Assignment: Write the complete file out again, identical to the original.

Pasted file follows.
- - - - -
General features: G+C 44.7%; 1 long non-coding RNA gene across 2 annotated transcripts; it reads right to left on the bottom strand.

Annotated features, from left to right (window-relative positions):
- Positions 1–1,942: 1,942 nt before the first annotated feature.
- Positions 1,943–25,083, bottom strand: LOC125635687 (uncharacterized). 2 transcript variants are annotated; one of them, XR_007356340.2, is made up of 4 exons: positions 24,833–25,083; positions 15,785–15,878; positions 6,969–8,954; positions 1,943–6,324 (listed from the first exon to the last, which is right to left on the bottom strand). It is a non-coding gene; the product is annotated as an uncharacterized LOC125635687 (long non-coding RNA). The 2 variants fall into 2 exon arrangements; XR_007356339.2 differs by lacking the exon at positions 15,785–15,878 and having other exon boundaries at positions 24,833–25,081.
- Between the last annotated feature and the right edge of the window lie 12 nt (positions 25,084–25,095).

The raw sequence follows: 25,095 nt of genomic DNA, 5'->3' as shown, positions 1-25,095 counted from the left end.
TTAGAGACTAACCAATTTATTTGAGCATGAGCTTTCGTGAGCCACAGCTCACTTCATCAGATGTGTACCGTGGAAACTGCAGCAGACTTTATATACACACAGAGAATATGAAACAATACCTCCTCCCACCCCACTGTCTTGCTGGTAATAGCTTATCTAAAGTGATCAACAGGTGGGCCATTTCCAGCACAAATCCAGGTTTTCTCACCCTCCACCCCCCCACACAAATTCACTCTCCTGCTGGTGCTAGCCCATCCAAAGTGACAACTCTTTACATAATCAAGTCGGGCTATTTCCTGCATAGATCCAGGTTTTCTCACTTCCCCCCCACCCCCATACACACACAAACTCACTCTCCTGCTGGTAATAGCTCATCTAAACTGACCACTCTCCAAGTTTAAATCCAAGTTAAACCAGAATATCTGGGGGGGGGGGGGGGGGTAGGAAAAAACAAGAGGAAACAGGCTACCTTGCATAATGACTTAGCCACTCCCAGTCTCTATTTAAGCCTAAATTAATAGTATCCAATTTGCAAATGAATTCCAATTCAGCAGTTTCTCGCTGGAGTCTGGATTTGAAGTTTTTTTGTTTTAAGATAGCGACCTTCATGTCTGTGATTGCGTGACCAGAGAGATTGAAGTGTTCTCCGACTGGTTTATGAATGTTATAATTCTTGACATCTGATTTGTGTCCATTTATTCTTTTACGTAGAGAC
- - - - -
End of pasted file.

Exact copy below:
General features: G+C 44.7%; 1 long non-coding RNA gene across 2 annotated transcripts; it reads right to left on the bottom strand.

Annotated features, from left to right (window-relative positions):
- Positions 1–1,942: 1,942 nt before the first annotated feature.
- Positions 1,943–25,083, bottom strand: LOC125635687 (uncharacterized). 2 transcript variants are annotated; one of them, XR_007356340.2, is made up of 4 exons: positions 24,833–25,083; positions 15,785–15,878; positions 6,969–8,954; positions 1,943–6,324 (listed from the first exon to the last, which is right to left on the bottom strand). It is a non-coding gene; the product is annotated as an uncharacterized LOC125635687 (long non-coding RNA). The 2 variants fall into 2 exon arrangements; XR_007356339.2 differs by lacking the exon at positions 15,785–15,878 and having other exon boundaries at positions 24,833–25,081.
- Between the last annotated feature and the right edge of the window lie 12 nt (positions 25,084–25,095).

The raw sequence follows: 25,095 nt of genomic DNA, 5'->3' as shown, positions 1-25,095 counted from the left end.
TTAGAGACTAACCAATTTATTTGAGCATGAGCTTTCGTGAGCCACAGCTCACTTCATCAGATGTGTACCGTGGAAACTGCAGCAGACTTTATATACACACAGAGAATATGAAACAATACCTCCTCCCACCCCACTGTCTTGCTGGTAATAGCTTATCTAAAGTGATCAACAGGTGGGCCATTTCCAGCACAAATCCAGGTTTTCTCACCCTCCACCCCCCCACACAAATTCACTCTCCTGCTGGTGCTAGCCCATCCAAAGTGACAACTCTTTACATAATCAAGTCGGGCTATTTCCTGCATAGATCCAGGTTTTCTCACTTCCCCCCCACCCCCATACACACACAAACTCACTCTCCTGCTGGTAATAGCTCATCTAAACTGACCACTCTCCAAGTTTAAATCCAAGTTAAACCAGAATATCTGGGGGGGGGGGGGGGGGTAGGAAAAAACAAGAGGAAACAGGCTACCTTGCATAATGACTTAGCCACTCCCAGTCTCTATTTAAGCCTAAATTAATAGTATCCAATTTGCAAATGAATTCCAATTCAGCAGTTTCTCGCTGGAGTCTGGATTTGAAGTTTTTTTGTTTTAAGATAGCGACCTTCATGTCTGTGATTGCGTGACCAGAGAGATTGAAGTGTTCTCCGACTGGTTTATGAATGTTATAATTCTTGACATCTGATTTGTGTCCATTTATTCTTTTACGTAGAGAC